Post Mortem (Larraín, 2010)

Pablo Larraín uses the aesthetics of art cinema to unearth the buried traumas of Chile’s horrifying past. Unlike his more ethereal compatriot Patricio Guzmán, he deals in antiseptic period-piece detail, black humor, and ghostly characterizations, all to capture the commonplace, lived-in, and normal nature of a nation’s collective nightmare. Post Mortem, the second in Larraín’s trilogy examining the lasting effects of the 1973 coup d’état on Chilean life, is an especially nasty affair, utilizing off-screen sound and violence to express the omniscient qualities of terror. If the power of suggestion allows Post Mortem to imagine a grisly picture of bloodshed beyond the frame, the static compositions of corpses piled in rows and houses decimated by gunfire brings home the immediacy of the coup’s carnage without resorting to theatrics.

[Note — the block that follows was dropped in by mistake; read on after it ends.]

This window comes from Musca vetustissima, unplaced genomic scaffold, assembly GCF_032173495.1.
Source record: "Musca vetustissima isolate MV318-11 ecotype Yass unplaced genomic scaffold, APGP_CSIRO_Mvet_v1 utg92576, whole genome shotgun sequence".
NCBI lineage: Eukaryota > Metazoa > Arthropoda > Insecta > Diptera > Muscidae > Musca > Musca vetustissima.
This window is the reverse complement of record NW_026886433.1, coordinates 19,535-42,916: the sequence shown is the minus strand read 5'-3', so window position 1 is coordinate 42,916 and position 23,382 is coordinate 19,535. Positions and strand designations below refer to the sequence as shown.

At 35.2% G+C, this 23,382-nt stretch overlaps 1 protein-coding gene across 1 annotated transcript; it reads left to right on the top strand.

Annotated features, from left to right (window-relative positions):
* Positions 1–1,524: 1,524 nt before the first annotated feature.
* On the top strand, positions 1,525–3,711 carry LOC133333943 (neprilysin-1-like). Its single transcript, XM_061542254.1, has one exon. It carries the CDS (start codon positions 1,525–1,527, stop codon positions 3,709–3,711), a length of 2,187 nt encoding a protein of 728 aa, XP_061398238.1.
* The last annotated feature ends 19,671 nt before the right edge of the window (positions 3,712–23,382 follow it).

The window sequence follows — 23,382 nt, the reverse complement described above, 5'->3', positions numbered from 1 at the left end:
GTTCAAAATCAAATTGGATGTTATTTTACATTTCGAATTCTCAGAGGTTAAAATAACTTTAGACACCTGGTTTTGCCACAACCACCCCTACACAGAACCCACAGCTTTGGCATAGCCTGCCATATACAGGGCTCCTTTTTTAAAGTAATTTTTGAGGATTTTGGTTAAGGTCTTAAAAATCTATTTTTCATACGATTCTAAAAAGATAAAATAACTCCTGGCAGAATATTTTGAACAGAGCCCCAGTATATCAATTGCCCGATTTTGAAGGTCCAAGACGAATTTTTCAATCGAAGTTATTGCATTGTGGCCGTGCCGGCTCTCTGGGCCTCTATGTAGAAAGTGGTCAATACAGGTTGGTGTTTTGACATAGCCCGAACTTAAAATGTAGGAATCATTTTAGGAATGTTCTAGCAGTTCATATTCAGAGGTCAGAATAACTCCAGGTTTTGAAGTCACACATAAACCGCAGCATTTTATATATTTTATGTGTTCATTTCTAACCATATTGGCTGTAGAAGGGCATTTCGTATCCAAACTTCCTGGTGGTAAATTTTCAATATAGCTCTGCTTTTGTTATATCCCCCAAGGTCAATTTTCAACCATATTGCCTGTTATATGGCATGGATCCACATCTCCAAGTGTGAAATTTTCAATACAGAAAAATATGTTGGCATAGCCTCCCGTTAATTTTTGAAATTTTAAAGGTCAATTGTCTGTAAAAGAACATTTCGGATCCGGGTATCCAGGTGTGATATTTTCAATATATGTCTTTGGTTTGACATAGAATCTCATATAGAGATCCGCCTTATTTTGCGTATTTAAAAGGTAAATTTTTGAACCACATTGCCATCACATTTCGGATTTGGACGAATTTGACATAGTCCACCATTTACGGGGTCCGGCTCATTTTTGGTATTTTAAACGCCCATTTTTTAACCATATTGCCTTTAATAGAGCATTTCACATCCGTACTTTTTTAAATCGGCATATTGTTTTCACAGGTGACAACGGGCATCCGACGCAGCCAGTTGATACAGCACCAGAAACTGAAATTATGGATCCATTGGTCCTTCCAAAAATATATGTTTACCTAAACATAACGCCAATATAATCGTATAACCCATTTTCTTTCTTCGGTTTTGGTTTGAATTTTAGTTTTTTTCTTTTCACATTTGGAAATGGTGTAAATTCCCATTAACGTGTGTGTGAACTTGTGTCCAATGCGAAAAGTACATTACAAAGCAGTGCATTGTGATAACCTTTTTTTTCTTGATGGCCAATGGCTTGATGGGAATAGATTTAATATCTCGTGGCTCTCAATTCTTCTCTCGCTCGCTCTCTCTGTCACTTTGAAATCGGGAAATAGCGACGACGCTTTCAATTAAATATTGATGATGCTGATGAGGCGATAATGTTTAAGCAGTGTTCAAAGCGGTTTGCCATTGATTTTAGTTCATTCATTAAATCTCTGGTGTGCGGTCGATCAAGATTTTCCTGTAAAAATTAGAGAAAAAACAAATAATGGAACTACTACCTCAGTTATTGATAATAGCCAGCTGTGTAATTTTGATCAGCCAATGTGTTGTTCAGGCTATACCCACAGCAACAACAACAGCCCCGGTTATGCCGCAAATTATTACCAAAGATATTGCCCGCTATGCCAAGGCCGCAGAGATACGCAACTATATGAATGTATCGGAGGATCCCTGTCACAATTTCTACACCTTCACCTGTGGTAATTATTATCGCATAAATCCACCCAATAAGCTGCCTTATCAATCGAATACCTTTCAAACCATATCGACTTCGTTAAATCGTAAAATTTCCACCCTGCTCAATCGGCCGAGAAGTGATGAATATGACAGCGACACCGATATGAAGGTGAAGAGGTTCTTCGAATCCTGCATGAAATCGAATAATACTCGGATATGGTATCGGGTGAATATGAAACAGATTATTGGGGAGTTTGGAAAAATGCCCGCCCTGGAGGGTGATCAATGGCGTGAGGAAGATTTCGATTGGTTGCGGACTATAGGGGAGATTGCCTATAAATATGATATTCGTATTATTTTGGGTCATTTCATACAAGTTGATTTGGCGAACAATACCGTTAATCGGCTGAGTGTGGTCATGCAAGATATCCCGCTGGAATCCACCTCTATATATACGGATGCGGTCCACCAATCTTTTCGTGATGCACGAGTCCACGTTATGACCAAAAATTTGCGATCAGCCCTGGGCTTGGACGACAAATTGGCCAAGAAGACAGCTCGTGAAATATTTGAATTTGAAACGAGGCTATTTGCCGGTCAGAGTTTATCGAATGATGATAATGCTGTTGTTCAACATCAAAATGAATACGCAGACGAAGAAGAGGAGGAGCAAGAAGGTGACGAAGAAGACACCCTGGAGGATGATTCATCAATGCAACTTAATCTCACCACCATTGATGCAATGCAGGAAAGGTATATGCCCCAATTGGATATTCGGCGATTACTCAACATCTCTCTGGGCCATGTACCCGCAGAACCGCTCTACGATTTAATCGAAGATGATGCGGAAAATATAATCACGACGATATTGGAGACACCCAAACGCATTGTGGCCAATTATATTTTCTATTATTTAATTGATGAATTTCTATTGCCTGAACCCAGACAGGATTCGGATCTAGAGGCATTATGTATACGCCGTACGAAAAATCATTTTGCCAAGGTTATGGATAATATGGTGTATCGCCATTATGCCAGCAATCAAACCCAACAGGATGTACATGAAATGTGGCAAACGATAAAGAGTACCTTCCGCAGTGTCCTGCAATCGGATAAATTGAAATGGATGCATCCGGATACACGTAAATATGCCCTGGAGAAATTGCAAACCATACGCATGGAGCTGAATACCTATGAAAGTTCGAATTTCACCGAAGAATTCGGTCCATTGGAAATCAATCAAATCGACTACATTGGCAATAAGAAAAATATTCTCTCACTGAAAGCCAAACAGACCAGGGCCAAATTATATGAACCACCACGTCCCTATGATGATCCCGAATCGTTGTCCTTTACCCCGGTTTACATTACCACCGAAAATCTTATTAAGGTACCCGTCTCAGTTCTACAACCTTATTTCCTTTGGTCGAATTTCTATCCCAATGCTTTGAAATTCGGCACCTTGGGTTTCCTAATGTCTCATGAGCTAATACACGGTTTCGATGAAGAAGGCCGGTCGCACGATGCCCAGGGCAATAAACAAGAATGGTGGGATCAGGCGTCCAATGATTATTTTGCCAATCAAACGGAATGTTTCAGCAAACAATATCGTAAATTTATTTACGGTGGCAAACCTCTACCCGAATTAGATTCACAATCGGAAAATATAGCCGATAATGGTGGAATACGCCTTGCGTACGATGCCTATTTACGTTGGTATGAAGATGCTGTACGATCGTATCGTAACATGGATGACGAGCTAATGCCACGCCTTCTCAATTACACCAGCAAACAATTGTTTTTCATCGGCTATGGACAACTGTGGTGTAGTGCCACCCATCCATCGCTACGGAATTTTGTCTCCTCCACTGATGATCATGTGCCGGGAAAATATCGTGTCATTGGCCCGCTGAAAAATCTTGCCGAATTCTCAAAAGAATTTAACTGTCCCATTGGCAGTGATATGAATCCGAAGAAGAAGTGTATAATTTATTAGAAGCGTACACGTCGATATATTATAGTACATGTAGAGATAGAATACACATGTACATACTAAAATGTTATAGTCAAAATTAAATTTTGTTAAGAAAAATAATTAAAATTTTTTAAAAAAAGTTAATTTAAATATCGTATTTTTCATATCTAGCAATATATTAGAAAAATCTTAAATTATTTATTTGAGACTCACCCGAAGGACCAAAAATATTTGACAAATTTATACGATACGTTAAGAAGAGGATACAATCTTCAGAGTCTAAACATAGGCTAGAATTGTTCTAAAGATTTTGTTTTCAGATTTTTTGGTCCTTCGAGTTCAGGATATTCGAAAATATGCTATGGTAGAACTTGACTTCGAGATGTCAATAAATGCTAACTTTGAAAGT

Full review at Slant Magazine 

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